Constitutes a significant portion of the dry weight of the

cell and it is essential for bacterial growth & division.

peptidoglycan. Mucopeptide

(peptidoglycan or murien) formed by N acetyl

glucosamine & N acetyl muramic acid alternating in

chains, cross linked by peptide chains. Embedded in it are

composed

of

polyalcohol called Teichoic acids.

Some are linked to Lipids & called Lipoteichoic acid.

Lipotechoic acid link peptidoglycan to cytoplasmic membrane and the peptidoglycan gives rigidity.

A bacterium is referred as a protoplast

without cell wall. Cell wall may be lost due to the action of lysozyme

enzyme, which destroys peptidoglycan. This cell is easily lysed and it is metabolically active but unable to

reproduce.

A bacterium with a damaged cell wall is referred as spheroplasts. It is caused by the action of toxic chemical

or an antibiotic, they show a variety of forms and they

is

when

it

are able to change into their normal form when the toxic agent is removed, i.e. when grown on a culture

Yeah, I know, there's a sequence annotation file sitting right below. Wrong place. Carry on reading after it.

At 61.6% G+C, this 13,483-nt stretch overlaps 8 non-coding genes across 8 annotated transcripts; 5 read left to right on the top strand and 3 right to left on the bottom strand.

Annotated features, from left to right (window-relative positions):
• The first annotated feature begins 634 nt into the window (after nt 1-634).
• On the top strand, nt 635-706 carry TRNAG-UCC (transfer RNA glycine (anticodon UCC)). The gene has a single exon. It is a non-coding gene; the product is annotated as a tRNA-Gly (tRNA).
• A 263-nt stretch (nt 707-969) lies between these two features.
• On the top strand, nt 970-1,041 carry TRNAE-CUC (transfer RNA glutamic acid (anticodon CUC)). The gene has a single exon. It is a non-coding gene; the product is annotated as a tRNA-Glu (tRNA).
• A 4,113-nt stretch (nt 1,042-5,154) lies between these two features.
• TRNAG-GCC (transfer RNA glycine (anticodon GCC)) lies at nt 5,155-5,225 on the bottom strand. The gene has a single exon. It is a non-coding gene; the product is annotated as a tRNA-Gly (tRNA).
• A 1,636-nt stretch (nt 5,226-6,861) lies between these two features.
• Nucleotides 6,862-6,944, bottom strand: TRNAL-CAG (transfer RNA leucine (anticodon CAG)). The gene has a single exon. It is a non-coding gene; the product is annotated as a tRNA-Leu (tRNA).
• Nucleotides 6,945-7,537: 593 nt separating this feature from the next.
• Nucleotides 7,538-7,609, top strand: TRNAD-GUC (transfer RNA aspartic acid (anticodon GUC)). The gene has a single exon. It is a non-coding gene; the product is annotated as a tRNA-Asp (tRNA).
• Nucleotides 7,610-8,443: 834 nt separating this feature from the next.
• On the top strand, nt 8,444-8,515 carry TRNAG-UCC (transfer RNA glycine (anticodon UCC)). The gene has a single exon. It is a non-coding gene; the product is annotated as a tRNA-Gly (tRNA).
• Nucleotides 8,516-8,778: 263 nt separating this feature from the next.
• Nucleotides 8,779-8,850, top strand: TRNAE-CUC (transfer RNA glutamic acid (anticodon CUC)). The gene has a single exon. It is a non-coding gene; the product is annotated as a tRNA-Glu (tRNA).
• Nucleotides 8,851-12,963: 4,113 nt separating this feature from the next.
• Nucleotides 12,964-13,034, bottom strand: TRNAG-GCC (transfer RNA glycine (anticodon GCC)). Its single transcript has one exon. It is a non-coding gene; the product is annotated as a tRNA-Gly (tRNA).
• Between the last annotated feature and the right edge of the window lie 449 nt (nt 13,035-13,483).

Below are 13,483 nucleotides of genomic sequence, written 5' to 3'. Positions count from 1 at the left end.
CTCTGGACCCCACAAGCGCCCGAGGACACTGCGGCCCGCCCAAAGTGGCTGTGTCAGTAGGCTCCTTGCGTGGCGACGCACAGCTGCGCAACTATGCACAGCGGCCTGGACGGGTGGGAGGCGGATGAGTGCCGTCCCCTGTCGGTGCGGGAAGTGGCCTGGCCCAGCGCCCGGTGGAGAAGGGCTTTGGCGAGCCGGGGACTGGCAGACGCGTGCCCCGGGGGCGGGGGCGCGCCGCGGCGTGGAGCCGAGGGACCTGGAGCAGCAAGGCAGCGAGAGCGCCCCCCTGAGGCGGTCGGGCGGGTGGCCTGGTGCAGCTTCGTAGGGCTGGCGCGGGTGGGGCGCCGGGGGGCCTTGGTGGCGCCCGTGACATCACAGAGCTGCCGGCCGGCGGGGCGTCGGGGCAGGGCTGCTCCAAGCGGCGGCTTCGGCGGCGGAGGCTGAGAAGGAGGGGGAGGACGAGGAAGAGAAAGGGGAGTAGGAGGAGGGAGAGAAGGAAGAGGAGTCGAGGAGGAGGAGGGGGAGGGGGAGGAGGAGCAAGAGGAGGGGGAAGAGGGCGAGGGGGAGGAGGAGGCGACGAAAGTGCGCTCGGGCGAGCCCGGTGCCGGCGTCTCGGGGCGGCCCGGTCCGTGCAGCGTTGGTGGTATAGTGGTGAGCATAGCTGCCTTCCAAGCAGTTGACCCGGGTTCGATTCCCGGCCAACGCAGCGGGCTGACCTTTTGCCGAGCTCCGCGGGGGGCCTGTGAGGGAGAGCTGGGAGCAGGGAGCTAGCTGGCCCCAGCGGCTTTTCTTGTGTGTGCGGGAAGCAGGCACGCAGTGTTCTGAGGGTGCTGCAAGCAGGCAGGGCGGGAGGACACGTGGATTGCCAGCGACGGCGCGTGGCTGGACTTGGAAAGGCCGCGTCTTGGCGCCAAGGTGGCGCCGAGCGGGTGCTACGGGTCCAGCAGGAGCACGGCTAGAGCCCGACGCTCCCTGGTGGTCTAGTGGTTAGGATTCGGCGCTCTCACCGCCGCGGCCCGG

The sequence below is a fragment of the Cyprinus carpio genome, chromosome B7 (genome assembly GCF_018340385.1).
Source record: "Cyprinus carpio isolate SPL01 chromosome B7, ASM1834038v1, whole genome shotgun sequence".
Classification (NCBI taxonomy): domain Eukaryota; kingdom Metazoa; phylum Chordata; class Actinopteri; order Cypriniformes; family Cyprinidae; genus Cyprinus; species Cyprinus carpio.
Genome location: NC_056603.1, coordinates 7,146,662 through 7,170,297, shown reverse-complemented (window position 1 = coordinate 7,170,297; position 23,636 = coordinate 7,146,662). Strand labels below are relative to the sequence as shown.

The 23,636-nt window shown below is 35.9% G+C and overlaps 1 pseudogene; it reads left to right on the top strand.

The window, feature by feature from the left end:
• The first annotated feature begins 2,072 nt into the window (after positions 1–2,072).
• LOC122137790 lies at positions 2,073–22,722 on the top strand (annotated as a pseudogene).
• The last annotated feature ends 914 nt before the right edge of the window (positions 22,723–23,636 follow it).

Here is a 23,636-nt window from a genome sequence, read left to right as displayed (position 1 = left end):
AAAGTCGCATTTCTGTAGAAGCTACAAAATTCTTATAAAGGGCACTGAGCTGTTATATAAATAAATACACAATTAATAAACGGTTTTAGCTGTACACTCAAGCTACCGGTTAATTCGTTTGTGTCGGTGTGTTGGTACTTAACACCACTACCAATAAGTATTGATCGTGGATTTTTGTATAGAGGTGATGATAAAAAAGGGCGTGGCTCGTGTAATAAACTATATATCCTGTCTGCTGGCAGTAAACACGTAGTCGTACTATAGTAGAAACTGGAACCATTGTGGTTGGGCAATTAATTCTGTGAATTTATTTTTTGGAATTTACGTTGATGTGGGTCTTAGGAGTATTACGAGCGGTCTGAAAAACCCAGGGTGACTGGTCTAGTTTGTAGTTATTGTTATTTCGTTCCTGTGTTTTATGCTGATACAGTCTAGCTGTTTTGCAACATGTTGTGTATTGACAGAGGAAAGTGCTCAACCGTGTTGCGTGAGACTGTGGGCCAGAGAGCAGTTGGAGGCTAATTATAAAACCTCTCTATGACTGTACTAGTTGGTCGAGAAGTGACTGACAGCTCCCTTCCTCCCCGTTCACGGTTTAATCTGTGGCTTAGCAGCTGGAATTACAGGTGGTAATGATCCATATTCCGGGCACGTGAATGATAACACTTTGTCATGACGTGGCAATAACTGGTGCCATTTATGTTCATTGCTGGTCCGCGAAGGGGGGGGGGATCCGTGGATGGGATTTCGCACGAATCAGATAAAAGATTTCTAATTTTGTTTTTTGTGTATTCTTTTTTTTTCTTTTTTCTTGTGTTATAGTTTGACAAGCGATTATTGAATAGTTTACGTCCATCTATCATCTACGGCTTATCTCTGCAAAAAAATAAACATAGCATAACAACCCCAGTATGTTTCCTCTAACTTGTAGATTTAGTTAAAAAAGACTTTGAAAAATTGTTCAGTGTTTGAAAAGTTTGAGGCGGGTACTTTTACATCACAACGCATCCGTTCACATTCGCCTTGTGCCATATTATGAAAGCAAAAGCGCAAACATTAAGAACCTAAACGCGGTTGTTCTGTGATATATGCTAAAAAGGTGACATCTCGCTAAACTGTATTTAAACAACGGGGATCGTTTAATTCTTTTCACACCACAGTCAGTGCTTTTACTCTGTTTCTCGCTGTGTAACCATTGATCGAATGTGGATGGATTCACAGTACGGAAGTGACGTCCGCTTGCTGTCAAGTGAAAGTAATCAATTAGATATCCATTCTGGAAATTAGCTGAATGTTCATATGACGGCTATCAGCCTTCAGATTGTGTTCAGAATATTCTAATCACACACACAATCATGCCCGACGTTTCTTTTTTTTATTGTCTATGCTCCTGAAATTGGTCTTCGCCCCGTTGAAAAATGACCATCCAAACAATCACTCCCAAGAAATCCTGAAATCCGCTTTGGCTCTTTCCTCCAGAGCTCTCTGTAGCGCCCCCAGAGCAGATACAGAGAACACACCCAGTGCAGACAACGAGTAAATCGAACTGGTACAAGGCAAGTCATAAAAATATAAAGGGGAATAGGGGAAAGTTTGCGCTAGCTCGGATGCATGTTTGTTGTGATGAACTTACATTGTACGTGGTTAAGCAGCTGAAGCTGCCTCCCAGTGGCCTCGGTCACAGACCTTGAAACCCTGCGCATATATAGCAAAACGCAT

media

Outer Membrane

Outer membrane is found only in Gram-negative

bacteria, it functions as an initial barrier to the

environment and is composed of lipopolysaccharide

(LPS)and phospholipids

The LPS present on the cell walls of Gram-negative bacteria account for their endotoxic activity and

antigen specificity.

Cytoplasmic membrane

Cytoplasmic membrane is present immediately beneath the cell wall, found in both Gram positive

& negative bacteria and it is a thin layer lining the

inner surface of cell wall and separating it from cytoplasm. It acts as a semi-permeable membrane controlling the flow of metabolites to and from the protoplasm.

Cytoplasm

The cytoplasm is a Colloidal system containing a

variety of organic and inorganic solutes containing

80% Water and 20% Salts, Proteins. They are rich

in ribosomes, DNA & fluid. DNA is circular and

haploid. They are highly coiled with intermixed

polyamines & support proteins.

Ribosomes

They are the centers of protein synthesis. They are slightly smaller than the ribosomes of eukaryotic cells

Mesosomes

They are vesicular, convoluted tubules formed by invagination of plasma membrane into the

cytoplasm.

They are principal sites of respiratory enzymes and

help with cell reproduction.

Cytoplasmic Inclusions